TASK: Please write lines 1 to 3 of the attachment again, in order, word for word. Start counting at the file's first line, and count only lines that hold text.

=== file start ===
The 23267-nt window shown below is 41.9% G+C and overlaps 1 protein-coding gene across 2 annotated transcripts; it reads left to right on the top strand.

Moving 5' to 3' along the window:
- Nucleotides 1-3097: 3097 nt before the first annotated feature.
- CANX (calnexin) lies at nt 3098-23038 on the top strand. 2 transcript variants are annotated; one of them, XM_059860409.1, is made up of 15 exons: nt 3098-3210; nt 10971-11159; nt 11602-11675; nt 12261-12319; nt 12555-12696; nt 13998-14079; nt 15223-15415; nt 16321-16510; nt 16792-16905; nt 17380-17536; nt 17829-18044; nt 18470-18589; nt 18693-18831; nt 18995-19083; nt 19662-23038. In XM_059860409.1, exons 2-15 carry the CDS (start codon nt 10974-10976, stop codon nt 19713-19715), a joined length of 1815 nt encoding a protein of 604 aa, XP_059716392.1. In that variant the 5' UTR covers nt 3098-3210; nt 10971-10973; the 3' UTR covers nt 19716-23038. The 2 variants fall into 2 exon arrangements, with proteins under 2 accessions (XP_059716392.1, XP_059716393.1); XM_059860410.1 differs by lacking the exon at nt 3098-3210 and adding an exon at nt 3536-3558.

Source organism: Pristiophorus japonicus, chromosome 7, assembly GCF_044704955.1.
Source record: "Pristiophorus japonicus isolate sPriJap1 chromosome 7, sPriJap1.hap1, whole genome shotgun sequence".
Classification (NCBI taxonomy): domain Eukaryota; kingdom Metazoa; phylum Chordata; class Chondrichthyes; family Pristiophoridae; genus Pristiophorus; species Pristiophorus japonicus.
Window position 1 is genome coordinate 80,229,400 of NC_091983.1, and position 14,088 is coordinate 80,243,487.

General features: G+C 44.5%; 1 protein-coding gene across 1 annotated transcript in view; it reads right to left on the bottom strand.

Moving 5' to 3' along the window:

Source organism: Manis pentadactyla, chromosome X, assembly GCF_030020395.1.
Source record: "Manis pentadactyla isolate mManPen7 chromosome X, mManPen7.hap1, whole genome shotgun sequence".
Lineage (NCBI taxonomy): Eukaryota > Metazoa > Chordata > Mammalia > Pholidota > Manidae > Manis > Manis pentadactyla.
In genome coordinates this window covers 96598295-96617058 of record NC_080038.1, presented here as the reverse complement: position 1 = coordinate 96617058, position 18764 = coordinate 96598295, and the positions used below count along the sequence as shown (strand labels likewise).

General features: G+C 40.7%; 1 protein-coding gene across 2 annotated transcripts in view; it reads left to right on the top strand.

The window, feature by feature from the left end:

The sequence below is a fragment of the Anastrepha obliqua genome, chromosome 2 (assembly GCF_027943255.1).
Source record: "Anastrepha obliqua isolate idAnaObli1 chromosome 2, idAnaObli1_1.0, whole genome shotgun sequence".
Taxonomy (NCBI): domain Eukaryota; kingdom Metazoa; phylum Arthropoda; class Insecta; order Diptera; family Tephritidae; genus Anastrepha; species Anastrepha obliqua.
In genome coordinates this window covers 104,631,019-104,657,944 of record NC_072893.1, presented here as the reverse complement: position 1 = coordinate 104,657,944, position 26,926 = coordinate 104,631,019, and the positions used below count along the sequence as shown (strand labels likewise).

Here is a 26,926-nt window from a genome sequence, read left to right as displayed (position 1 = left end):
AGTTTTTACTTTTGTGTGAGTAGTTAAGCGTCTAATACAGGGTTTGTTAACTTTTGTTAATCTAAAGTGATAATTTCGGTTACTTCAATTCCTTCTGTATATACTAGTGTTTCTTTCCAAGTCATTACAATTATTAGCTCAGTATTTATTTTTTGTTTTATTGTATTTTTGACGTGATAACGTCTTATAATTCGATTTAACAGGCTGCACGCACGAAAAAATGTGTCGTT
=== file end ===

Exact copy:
The 23267-nt window shown below is 41.9% G+C and overlaps 1 protein-coding gene across 2 annotated transcripts; it reads left to right on the top strand.

Moving 5' to 3' along the window:
- Nucleotides 1-3097: 3097 nt before the first annotated feature.